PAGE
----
Back in the day, before Disney and the other theme parks started up their own adult-centered attractions, Church Street in Orlando, Florida was a very popular destination. One of the establishments on Church Street was a haunted house attraction called Terror on Church Street.
A ghoulish monk peers from a cobwebbed doorway, ushering visitors into a nightmare journey of fear. Down dark, winding passageways, you enter a terrifying world where hi-tech special effects, live actors and multiple sound tracks accompany your passage through 23 individual theatrical sets and scenes, creating the ultimate experiance in horror. Beyond panic, beyond the limits of fear, there is Terror on Church Street. For the first time on American soil, this European terror attraction that has thrilled millions is striking fear in the heart of Orlando.
Terror on Church Street was a detailed haunted house operation located downtown at 135 S. Orange Avenue (the historic Woolworth’s Building). According to Haunted House Online, the attraction inspired haunted house operators across the nation:
I’m quite certain it was Terror on Church Street that inspired the multi-billion dollar theme parks to build haunted attractions inside their own parks. This haunt was quite simply the perfect template for how to build a professional indoor haunted house.
Church Street Station was built by the South Florida Railroad back in 1889. (Today, the old Railroad Depot is on the National Register of Historic Places). The entertainment district surrounding the station was started by a man named Bob Snow. Snow created popular clubs/restaurants like Rosie O’ Grady’s and Cheyenne Saloon. At one time, in the mid 80s, Church Street Station pulled in 1.7 million visitors.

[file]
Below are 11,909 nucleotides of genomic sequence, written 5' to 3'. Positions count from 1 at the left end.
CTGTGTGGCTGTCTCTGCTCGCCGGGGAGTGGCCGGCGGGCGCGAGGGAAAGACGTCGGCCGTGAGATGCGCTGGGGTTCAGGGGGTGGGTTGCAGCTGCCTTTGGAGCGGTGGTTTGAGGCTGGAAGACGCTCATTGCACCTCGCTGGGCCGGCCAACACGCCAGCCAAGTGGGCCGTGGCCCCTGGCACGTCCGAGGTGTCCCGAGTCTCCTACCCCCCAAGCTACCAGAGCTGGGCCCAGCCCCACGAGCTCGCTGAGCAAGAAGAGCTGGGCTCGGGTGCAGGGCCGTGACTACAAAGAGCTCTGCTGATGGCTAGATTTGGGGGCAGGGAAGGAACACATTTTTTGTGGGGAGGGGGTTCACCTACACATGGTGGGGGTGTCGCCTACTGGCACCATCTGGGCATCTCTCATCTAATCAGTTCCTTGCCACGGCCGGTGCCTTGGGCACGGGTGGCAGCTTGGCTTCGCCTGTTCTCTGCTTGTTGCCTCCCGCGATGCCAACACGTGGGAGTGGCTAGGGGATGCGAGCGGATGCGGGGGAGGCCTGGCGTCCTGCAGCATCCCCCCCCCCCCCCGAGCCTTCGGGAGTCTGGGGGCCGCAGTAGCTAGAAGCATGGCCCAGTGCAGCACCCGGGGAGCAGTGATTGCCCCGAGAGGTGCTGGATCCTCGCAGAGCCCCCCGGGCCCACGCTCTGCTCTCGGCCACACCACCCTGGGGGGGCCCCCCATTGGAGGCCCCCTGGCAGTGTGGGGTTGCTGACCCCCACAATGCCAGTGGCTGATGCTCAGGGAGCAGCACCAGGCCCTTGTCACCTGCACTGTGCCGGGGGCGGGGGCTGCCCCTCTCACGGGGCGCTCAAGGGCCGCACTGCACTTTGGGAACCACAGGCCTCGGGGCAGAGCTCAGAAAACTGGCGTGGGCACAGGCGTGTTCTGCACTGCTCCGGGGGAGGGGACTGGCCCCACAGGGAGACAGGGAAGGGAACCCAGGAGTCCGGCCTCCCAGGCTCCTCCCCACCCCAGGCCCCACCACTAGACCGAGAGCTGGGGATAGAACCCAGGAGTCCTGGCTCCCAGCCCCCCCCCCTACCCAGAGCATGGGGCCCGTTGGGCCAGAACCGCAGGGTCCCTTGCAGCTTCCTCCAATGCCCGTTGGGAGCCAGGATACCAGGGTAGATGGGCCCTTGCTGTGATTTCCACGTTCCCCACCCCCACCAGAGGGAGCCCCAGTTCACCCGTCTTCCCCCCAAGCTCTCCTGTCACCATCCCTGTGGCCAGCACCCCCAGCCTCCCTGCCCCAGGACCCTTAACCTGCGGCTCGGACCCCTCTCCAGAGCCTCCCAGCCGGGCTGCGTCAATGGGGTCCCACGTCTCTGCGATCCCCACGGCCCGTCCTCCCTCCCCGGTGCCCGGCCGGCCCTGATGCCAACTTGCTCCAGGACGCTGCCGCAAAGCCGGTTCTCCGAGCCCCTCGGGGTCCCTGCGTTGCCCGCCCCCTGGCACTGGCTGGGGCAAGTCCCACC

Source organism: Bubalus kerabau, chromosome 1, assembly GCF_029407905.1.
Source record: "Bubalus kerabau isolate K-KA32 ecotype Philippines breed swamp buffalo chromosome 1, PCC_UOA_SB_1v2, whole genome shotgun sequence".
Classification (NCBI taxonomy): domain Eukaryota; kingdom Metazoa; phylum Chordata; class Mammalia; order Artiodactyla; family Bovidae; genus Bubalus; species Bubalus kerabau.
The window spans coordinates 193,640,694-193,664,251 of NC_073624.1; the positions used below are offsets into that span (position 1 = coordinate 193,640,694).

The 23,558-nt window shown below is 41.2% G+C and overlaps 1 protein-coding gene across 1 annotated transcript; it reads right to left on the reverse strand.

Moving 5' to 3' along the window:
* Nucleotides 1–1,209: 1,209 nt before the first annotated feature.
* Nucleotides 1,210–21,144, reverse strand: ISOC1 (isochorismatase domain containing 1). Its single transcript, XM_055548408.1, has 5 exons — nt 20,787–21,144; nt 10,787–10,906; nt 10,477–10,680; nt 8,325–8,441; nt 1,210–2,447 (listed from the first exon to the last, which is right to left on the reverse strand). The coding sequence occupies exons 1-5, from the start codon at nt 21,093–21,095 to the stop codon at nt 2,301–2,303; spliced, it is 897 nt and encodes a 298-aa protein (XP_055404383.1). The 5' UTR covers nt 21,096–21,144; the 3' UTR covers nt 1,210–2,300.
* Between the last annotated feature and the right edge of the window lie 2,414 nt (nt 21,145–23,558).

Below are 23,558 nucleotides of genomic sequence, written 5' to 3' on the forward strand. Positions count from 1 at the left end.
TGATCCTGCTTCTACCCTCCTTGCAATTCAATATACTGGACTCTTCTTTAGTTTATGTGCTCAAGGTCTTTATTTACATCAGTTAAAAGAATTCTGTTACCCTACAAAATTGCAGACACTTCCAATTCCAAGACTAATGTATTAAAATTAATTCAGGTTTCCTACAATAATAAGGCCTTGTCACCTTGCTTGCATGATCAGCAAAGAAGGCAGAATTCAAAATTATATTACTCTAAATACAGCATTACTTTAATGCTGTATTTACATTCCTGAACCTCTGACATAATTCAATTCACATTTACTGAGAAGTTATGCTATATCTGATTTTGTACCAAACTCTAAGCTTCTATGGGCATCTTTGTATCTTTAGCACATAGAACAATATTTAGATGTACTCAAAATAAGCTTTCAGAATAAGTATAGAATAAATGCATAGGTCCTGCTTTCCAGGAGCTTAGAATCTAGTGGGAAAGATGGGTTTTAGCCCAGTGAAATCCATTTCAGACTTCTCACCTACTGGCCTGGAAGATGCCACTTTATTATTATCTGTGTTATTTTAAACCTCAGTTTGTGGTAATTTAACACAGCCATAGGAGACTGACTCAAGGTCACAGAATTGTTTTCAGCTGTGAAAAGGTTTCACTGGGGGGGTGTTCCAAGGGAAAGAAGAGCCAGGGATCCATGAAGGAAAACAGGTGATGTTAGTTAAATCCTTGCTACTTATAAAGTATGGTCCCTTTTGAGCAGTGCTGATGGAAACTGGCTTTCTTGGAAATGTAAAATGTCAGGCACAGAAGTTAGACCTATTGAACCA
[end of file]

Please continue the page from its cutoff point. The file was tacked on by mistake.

Terror on Church Street opened on November 8th 1991. The haunted house was actually based on Pasaje Del Terror, an interactive walk-through horror attraction that still operates today, in 30 different cities around the world. The original Pasaje Del Terror (in Mar del Plata, Argentina) was started by Fernando Quenard. It evolved from a stage production featuring local actors. Soon the stage production turned into a tour show. Quenard took the act to America, and started Terror on Church Street with the help of producers Monsters & Monsters (“Orlando Monster’s Incorporated”), creative consultant Ignacio Brieva, Ed Marzola (he helped setup the venues), Maria de la Roza (daily operations), David Clevinger (creative director), Jack Neiberlein (assistant director), Gerry Chavez (general manager), Stephanie Nelson (marketing), and Alan Ostrander (makeup).
The haunted attraction operated year round. Visitors entered in groups of eight. There were exits for the faint of heart, of course. The place was famous enough to attract popular horror celebrities like Anthony Perkins (who went to Rollins College in nearby Winter Park).
Of course, all good things must come to an end. Universal started City Walk, Disney started Pleasure Island/West Side, and tourists started leaving Church St. Soon, Terror on Church St., Rosie O’ Grady’s, and Cheyenne Saloon were no more. Terror on Church Street closed in 1999; the reasons cited were high rent, high operating costs, and decreasing number of downtown visitors.
Since then, people have tried to revitalize the area. Lou Pearlman (manager of N’Sync/Backstreet Boys) was a majority owner in 2002 but by 2007 his properties went belly up (and he got arrested – you can read all about that here). Developer Cameron Kuhn came in but he ran into financial troubles as well. Perhaps the new Amway Arena will help revitalize Church Street and one day the terror will return.